It can give you a more powerful and more intentional network

As you progress through the career ladder, you soon realize that it’s not what you know, but who you know that can matter more. If your first MBA was earned at a time when you had little experience, the networks you formed then may have been more on familiarity than intention. The upside of going back for another MBA is that this time, it can give you a more intentional network than the one you had earlier. “As an MBA student with little experience during your first MBA, you’re thinking about coursework and extracurriculars,” Neha says. “You’re trying to establish your identity but haven’t necessarily honed in on what exactly it is you want to do.”

A second MBA is a great way to increase the breadth and depth of your network. You can meet like-minded individuals from around the world, who are interested in the same field as you are. This can provide an essential element for career mobility: access to people with experience in many different industries and companies/organizations.

It would also be easier to get some help from them if they have been working in that particular industry for a while. In addition, it will be easier to contact them because they are studying in the same program as you. This can significantly increase your chances of getting a job in that area of expertise after graduation, especially if your career goals have changed since getting your first MBA.

While the first MBA gives students access to an elite professional network, students who enroll in a second MBA often do so with the intent of gaining access to new networks within different industries or countries. This is why many international students take advantage of multiple MBA programs to gain access to contacts around the world. For example, many Asian students seek a second MBA to build a network outside their home countries and cultures, and these networks are often critical as these professionals look to grow from essentially regional or local roles to more global ones.

If you’ve already earned an MBA, then going back for a second one can help you expand your network into new areas and industries. If you’ve already worked in one industry, but are looking to switch to a new one, then getting an MBA at a top school can help open doors for you. For example, some MBA graduates may have long-term goals to be entrepreneurs, but they know that the network and the visibility that a second-tier MBA program provides may not be enough for them to raise funds, woo investors, and scale the business through their existing networks. For them, a second MBA can be a great choice.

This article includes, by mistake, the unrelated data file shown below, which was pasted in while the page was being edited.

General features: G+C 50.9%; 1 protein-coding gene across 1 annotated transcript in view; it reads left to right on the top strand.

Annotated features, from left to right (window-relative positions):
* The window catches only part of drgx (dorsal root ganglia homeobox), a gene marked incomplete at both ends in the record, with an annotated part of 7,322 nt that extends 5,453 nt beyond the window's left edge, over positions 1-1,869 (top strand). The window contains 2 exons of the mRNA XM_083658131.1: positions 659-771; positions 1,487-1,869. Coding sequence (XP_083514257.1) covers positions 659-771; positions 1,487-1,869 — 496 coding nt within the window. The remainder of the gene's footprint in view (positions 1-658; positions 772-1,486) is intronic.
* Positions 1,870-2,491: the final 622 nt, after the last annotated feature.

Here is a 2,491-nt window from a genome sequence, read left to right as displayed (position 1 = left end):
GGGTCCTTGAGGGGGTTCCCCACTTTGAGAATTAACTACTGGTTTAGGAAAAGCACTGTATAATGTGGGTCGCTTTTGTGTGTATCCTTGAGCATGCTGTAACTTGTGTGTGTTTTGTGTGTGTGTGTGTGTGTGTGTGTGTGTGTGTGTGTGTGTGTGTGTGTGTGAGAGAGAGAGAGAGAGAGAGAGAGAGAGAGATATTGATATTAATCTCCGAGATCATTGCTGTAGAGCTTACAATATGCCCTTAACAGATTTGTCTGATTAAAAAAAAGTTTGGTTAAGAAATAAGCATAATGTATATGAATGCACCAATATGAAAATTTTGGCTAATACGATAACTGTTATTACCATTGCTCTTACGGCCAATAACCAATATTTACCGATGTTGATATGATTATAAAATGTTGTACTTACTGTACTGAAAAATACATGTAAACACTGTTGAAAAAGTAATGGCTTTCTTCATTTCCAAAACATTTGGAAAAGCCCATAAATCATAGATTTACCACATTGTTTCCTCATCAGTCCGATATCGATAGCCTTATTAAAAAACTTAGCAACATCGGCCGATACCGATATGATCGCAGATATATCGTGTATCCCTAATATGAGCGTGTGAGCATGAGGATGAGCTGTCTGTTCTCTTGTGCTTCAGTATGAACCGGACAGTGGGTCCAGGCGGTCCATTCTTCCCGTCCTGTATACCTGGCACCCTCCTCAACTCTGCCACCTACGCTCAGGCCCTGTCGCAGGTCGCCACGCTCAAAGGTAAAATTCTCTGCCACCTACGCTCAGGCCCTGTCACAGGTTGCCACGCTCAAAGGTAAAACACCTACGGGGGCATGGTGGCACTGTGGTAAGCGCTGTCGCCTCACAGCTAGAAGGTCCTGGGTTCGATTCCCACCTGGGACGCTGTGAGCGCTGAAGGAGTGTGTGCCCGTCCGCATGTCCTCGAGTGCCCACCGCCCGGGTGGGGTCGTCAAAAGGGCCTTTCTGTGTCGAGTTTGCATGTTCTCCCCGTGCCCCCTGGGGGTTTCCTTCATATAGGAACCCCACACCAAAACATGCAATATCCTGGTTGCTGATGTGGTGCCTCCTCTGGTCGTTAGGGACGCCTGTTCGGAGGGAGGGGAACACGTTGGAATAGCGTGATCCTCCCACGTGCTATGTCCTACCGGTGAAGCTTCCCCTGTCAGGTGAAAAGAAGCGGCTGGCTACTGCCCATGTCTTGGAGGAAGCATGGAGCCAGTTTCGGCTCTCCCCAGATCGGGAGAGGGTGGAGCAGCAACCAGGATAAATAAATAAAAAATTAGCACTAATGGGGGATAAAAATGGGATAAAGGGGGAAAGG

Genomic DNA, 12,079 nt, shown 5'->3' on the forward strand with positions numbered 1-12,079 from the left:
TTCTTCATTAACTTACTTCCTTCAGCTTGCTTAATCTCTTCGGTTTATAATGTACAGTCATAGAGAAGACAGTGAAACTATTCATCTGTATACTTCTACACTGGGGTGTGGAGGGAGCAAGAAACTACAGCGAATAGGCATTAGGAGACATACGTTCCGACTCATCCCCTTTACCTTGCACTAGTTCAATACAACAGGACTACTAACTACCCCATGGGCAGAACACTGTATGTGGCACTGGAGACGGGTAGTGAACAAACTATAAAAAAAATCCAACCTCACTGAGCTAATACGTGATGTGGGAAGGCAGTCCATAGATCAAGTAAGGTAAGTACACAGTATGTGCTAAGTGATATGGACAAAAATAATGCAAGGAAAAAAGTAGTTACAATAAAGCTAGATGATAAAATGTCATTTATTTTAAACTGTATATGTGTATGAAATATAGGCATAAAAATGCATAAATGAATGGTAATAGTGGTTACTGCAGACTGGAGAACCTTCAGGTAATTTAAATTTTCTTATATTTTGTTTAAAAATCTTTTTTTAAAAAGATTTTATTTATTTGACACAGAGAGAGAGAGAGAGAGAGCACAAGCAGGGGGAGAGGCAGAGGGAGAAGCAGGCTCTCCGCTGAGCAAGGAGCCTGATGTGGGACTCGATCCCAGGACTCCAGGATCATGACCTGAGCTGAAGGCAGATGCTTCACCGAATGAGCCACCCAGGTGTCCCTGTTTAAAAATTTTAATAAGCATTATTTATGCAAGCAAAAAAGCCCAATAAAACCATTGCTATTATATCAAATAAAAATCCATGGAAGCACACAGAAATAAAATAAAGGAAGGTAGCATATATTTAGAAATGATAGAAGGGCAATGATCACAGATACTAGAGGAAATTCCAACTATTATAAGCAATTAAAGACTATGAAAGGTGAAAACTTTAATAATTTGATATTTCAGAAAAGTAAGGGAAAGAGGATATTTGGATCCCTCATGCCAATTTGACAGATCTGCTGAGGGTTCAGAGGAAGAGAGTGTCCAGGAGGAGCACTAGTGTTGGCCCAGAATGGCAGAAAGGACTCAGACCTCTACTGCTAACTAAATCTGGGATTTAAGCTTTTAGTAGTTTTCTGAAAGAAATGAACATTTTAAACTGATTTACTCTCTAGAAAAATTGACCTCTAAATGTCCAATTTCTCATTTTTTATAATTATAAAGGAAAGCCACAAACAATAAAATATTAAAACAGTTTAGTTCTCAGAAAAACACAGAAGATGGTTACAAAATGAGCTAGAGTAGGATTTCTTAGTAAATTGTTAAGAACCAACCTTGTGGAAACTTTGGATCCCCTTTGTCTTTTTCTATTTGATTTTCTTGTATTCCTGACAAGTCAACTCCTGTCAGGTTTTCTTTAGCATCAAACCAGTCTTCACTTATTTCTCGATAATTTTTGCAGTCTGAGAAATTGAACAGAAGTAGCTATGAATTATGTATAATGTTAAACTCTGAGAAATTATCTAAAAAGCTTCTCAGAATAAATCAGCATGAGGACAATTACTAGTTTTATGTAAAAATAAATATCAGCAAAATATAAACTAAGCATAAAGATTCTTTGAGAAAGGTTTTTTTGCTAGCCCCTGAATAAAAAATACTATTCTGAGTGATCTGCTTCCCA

It can give you access that may be difficult otherwise

It’s often said that a top MBA can open doors. Well, a second MBA can open the doors that the first one couldn’t, especially if there is an appreciable brand difference between the two programs. In India, for example, many professionals choose to get an MBA right out of college, partly because that’s the norm, but also because most top employers require an MBA even for junior management roles. Often, these professionals feel the need to get another MBA from a top school, especially if the first one was from a low-ranked program.

People also seek a more prestigious MBA because their target firms of choice (e.g. MBB firms for aspiring consultants, or bulge-bracket investment banks for aspiring PE/VC hopefuls) may recruit a lot of graduates from their target programs. In India, getting into a Big Tech firm is much easier if you are a top MBA graduate. Graduates of lower-ranked schools may not be recruited by these firms at all. MBB firms, for example, are known to specifically hire graduates of a limited number of top programs in the country.

A second MBA can convert a decent regional career into a blazing global one.

If you are in an industry that requires frequent relocation for work purposes or if your company is known to move its top talent around the world, then an international MBA makes sense. An international MBA will also open doors for you in case you want to work abroad.